Pam Jordan, Drama Librarian If you need proof of her legendary steel-trap memory, ask her to recall the name of the computer system; she’ll answer without hesitation: “SIPPS: System of Information Processing for Professional Societies.” Although she ultimately returned to Albertus Magnus to complete her bachelor’s degree, Pam continued in Yale’s economics department until she transferred to Sterling Memorial Library in 1973. The little girl who read her way through the storybooks had come full circle. The position at the Drama Library soon caught Jordan’s attention, and she was determined it would be hers. “I applied for this job three times before I got it,” she notes, cocking an eyebrow. “My two immediate predecessors were only here six months apiece. After that I was a little leery about applying, wondering, ‘What’s wrong with this job if people only last six months?’” When she finally attained the position in 1976, she promised to stay at least a year. Thirty years later, Jordan still finds her work with Drama School students rewarding. “I enjoy the kids, what they do, what they try to do,” she declares. “The faces and the names change, but the types remain the same.” Yet while the students may remain the same, the Drama Library will not. As part of the university’s master expansion plan, the Drama Library will merge with the Art
and Architecture Library by the summer of 2008, forming a new, comprehensive Arts Library housed in the renovated School of Art building. After years of facility studies and alumni protests over the proposed merger, Pam is resigned to the inevitable but still worries about what the library’s loss will mean to YSD. “The whole character of the place is going to change. It’s not going to be the same kind of place at all. There [won’t] be impromptu meetings, rehearsals, and whatnot happening here in the library. One of the catchphrases of Yale is ‘the library is the heart of the University.’ I’ve always said this library is the heart of the Drama School. When it ceases to exist, it’s going to be a shame.” If the library walls could talk, what would they say? Doesn’t Jordan have enough dirt on students’ past peccadilloes to guarantee a substantial income from alumni hush money? Asked to divulge her information, she smiles enigmatically but doesn’t give an inch. “There are some things,” she says, “that I wouldn’t want to put into print.” Breathe easy, alums. Pam won’t give away your secrets. Or will she? “When I retire, that’s when I’ll write my tell-all book,” she laughs. Lydia Garcia, ’08
Yale School of Drama Alumni Events
Holiday Party Yale Club of New York Monday, December 4, 2005
Winter Party Los Angeles, CA Ben Sammler ’74, Chair, Technical Design & ProducMarch, 2006 – TBA tion, celebrating his 60th birthday at a surprise party thrown for him by his TD&Ps in September 2005.
News from the Yale School of Drama
REUNION WEEKEND 2006 Rocco Landesman DFA ’76 delivered the keynote address at the Reunion Weekend held on May 12–14, 2006, setting the stage for provocative discussions about the future of theatre. Robert Brustein ’51, HON ’66, David Chambers ’71, Joan Channick ’89, and Gerald Schoenfeld, chairman of the Shubert Organization, led panels discussing non-traditional, commercial, and non-profit theatres and the future of playwriting with panelists Elise Bernhardt, Walter Dallas ’71, Rinde Eckert, Teresa Eyring ’89, Jules Feiffer, Marcus Gardley ’04, Rocco Landesman DFA ’76, Abel Lopez, Elizabeth Ireland McCann, Diane Paulus, Judith O. Rubin, Mark Russell, and Alex Timbers YC ’01. Returning alumni also enjoyed the Yale Rep production of All’s Well That Ends Well directed by Dean James Bundy ’95 and Mark Rucker ’92, as well as the student work featured in the Carlotta Festival of New Plays.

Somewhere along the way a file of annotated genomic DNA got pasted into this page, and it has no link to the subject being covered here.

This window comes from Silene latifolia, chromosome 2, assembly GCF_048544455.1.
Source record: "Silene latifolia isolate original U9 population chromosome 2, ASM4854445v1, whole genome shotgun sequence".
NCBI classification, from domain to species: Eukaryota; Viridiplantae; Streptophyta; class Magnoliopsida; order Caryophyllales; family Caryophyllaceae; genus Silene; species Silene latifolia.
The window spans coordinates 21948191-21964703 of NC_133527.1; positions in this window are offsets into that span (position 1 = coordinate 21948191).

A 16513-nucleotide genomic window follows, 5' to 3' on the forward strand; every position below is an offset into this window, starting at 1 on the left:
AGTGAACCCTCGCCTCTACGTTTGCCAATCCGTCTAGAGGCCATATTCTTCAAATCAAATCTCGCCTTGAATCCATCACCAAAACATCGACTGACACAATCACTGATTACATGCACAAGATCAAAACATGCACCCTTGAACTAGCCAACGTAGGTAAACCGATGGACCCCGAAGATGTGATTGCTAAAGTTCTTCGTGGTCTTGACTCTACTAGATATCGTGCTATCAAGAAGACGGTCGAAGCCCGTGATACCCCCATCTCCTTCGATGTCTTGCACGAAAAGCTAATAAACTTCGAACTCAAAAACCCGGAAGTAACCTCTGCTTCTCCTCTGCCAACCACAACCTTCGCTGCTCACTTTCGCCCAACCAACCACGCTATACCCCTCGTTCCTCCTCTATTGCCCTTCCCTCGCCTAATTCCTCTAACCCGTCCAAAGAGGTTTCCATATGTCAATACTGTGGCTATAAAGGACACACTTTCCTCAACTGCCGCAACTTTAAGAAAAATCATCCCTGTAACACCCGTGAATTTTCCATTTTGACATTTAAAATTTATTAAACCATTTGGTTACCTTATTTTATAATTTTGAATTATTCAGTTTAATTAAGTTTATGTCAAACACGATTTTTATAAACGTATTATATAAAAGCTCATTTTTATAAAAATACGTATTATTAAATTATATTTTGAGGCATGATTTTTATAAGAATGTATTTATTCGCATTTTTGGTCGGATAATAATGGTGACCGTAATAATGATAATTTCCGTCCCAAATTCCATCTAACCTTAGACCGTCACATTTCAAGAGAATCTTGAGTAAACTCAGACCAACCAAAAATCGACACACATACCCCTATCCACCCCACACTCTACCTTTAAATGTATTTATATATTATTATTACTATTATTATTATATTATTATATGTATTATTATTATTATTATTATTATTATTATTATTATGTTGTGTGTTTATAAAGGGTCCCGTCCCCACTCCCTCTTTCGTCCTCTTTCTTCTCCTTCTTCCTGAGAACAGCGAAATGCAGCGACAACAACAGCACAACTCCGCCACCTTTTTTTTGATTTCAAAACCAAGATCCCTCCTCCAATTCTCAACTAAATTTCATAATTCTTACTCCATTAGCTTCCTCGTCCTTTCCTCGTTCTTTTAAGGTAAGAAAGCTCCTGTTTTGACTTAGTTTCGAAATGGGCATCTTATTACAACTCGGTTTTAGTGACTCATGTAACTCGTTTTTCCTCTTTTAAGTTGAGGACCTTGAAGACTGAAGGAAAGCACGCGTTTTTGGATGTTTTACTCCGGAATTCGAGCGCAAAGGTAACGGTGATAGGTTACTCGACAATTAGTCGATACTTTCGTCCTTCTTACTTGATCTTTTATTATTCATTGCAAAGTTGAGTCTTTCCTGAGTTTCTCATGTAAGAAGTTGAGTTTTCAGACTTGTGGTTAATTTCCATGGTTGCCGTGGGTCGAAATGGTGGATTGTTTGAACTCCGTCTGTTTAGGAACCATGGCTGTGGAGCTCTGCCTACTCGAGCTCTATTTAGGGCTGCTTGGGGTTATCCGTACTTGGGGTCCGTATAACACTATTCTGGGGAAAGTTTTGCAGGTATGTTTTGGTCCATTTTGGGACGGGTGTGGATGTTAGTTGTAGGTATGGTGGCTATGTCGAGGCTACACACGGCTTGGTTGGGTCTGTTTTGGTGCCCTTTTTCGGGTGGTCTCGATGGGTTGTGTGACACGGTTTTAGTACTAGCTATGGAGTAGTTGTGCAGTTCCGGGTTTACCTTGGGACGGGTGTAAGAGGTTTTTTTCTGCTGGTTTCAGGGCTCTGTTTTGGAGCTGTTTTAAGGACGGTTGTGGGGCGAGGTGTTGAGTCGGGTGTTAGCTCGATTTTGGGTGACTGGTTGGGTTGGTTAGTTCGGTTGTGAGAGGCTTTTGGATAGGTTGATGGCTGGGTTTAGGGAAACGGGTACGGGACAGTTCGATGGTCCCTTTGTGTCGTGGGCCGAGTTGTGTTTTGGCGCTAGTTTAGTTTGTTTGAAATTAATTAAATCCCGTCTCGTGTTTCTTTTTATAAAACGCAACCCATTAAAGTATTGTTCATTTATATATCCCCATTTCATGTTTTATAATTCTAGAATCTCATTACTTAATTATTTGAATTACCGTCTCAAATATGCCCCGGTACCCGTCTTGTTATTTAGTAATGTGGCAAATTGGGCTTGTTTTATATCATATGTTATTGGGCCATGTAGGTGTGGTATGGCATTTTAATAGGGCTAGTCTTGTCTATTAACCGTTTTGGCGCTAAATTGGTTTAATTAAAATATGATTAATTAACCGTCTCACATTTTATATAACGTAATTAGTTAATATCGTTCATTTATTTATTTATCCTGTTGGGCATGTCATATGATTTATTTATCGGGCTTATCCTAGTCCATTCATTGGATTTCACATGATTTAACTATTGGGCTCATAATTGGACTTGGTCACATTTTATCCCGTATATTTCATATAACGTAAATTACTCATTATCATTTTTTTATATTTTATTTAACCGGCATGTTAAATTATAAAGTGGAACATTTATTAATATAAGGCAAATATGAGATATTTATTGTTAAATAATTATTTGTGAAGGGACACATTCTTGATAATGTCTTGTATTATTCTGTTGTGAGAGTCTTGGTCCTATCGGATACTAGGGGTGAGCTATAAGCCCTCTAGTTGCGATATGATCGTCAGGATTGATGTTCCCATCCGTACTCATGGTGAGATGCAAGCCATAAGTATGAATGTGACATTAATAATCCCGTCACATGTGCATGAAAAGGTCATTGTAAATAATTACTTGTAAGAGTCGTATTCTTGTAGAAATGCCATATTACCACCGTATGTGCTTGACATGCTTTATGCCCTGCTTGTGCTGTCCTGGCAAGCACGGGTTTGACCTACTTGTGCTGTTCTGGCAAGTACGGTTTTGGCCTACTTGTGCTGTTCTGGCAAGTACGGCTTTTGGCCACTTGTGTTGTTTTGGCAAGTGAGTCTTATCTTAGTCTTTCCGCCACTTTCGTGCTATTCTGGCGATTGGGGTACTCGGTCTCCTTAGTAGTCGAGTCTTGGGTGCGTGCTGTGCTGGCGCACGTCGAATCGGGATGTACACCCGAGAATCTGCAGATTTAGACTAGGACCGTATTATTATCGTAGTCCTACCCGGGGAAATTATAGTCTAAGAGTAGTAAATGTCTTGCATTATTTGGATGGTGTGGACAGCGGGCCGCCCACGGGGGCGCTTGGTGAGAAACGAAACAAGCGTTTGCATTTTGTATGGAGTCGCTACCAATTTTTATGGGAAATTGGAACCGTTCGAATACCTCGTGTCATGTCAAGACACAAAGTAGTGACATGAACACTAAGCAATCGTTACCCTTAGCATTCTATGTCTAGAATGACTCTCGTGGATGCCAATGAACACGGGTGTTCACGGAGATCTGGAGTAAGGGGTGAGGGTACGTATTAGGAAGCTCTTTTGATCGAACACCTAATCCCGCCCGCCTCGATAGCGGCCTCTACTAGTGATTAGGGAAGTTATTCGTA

(clockwise, from top left) Rocco Landesman, DFA ’76, giving the keynote address at Reunion Weekend 2006; Michael Banta ’03, Sandra Goldmark ’04, Greg Copeland ’04, Jodi Locker Berger ’66, Daniel Chace ’87, Martin Caan ’72; Teresa Eyring ’89, Walter Dallas ’71, and Joan Channick ’89 on “The Edifice Complex: Non-Profit Theatre in a Changing World”; Robert Brustein ’51, HON ’66, former Dean, leading a panel on the future of playwriting. Photos by Rick Berube.
Our thanks to the following generous sponsors who made Reunion Weekend 2006 possible: Hudson Scenic Studio, Inc. Rose Brand Bill Conner Associates, LLC Barbizon Lighting Company Robert Juliat
This season at Yale Rep
by sarah ruhl directed by les waters september 22 to october 14, 2006
in the continuum
the mistakes madeline made
written and performed by danai gurira and nikkole salter directed by robert o’hara a primary stages / perry street theatre production january 12 to february 10, 2007
by elizabeth meriwether directed by mark rucker october 27 to november 18, 2006
adapted by keith reddin from the novel by mikhail bulgakov directed by evan yionoulis december 1 to 23, 2006
by frank wedekind directed by mark lamos march 30 to april 21, 2007
for tickets and information
a final play will be announced.
Yale Alumni Ad B 091806.indd 1
9/20/2006 12:23:27 PM YSD 2006
This year the public was given an uprecedented opportunity to see work by YSD students. The School’s public presentations expanded with the inaugural season of the Carlotta Festival of New Plays. Named after Carlotta Monterey, late wife of Eugene O’Neill and generous School of Drama patron, the festival featured fully-staged productions of new work by student playwrights. The following reflections from directors, playwrights, and dramaturgs suggest the excitement and commitment of the many students who brought these six plays to life.
Yale School of Drama